Albert Einstein is credited for saying that ”we cannot solve our problems with the same thinking we used when we created them”, but looking at the development of western cities today it seems that this is exactly what we are doing.

Urban development is largely dependent on tried and tested planning practices that are proven to work. The problem however, is that they have also been proven to be the cause of many of the problems with sustainability and liveability that we experience in our cities. In other words we are trying to build future cities with the building blocks of the past – the blocks that has created the reality we live in today.

From a political perspective an experimental approach to urban development offers new ways of doing politics in practice, by testing out possible futures. In a situation, where the complexity of urban development can be overwhelming and many (if not most) decisions are made in municipal administrations, an experimental approach can be a way to (re)discover the potential futures of the city and reopen the political.

The things that seem impossible to do because of scale, opposition, industrial lock-ins and so on can be tested at a smaller scale in the city and allow us to learn more about where we can go from here. At an instrumental level experiments can be used for testing concrete ideas or exploring the unknowns of policies. At a more visionary level, experiments can showcase alternative ways of living, consuming and moving in the city. Furthermore, the emergent nature of experiments mean that we are likely to discover or develop things that are not yet imaginable in the current reality, while we do them.

“Cities have the capability of providing something for everybody, only because, and only when, they are created by everybody.” (Jane Jacobs, 1961)

A core challenge in urban development is to create diverse cities that provide space for many different expressions and lifestyles. Experiments in urban space enable people to participate actively in the development of their neighborhoods and have the potential to empower and create involvement and ownership of urban spaces. In that way experiments can serve to de-anonymize the city and open space for co-creation.


    If experimental urban development is to happen in municipalities, it is vital that the administrations has the “alibi” to work within a field of uncertainty. In other words, both managers and employees in the administration need to feel safe that they can venture out of the formal planning practices. Even though uncommon these days, a very interesting future could form from politicians starting concrete experimental programmes based on critical “what if…” or “how to…” questions, allowing administrations to work in an exploratory manner. It is however also important that it is stated that the answer is unknown and cannot be answered simply – that it requires testing in and with the city. Another point of such programmes is, that they have the potential to spawn excitement and participation in the city, if they are made public. See Create your city for inspiration on how to work with alibi.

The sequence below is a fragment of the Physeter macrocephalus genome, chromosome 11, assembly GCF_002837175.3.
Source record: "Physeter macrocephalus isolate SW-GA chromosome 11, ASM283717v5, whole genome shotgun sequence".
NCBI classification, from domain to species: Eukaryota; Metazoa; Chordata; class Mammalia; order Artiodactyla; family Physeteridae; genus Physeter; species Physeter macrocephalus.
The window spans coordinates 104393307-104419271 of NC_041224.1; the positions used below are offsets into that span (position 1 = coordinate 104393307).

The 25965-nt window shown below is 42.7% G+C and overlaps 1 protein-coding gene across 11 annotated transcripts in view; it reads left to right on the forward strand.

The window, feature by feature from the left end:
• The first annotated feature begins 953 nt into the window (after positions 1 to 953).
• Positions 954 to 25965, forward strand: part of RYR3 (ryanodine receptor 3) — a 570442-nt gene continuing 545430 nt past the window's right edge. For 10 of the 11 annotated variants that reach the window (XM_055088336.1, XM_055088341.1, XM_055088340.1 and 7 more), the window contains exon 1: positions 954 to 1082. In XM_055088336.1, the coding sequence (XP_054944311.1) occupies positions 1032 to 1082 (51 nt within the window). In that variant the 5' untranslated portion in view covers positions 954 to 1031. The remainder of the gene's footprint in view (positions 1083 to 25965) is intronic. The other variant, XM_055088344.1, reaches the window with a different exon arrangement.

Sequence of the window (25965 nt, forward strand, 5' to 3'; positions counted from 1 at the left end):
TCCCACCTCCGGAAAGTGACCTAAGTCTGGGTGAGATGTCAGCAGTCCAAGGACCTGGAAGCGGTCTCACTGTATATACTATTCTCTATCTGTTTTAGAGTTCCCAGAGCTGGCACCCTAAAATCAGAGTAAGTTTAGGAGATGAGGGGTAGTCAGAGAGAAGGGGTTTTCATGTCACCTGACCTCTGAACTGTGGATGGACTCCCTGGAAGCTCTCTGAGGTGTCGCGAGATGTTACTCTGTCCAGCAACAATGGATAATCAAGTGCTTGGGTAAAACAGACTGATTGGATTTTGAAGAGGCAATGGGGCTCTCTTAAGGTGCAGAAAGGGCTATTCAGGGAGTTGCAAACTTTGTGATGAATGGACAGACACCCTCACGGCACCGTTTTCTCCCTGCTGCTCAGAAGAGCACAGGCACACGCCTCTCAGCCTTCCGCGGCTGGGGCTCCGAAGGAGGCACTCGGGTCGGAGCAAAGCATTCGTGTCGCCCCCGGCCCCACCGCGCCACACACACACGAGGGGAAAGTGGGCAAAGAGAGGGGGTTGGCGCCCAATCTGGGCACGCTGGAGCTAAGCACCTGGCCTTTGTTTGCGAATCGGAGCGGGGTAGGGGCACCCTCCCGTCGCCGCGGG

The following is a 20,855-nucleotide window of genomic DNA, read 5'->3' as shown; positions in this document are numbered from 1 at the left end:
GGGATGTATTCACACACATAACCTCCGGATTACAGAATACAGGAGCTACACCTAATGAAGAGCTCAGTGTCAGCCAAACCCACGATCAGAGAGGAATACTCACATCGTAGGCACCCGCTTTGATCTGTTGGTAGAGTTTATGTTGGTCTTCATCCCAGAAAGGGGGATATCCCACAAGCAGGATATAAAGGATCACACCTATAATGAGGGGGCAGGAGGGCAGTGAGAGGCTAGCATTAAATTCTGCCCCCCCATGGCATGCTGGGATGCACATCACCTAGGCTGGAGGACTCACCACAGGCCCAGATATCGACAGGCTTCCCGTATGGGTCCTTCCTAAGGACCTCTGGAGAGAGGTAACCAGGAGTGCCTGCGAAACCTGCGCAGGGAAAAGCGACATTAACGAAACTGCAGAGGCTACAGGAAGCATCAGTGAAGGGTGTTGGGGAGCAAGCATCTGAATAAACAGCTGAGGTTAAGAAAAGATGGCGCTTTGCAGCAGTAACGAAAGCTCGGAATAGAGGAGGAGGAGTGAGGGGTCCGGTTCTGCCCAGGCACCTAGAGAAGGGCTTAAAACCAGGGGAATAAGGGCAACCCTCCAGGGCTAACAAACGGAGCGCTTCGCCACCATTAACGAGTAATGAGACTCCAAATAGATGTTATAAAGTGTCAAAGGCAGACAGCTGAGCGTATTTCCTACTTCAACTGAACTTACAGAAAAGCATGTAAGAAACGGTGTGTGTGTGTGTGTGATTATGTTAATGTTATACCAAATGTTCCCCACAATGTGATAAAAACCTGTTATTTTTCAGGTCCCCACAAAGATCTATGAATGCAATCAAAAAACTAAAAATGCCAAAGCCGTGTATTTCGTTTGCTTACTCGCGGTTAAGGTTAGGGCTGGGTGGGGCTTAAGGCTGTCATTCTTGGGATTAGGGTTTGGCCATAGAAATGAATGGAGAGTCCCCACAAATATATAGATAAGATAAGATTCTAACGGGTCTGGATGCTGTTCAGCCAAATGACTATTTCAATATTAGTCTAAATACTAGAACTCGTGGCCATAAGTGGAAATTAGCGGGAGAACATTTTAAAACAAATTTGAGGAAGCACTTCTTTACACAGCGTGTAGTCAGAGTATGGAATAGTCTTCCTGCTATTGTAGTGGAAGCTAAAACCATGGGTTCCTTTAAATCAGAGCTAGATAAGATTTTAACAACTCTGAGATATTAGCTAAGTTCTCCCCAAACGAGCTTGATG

Whether oriented towards a site (a specific neighborhood) or a service/technology (power grid, public transportation), there is potential in experimenting with possible futures. It is politically possible to open arenas for experimentation as part of policy making. A way of bringing “the experimental” closer to your work as a local politician is to bring the city closer to the decision making.
    Policy makers often struggle when it comes to changing the way we think of urban infrastructure. Ideas such as reduced car transportation and universal basic income are so riddled with controversy that it seems impossible to implement new policies around these issues. The experimental approach can offer opportunities to test and showcase policies (with the right amount of documentation) as a way of developing a better collective knowledge level. Thorough evaluation and public discussion of learnings are important and makes it possible to develop new discourses around controversial subjects, founded in the reality of the city. Resistance is part of experimenting. Changing something will always spawn controversy, but the experiment allows for this controversy to be included in the policy making, rather than being in opposition to it.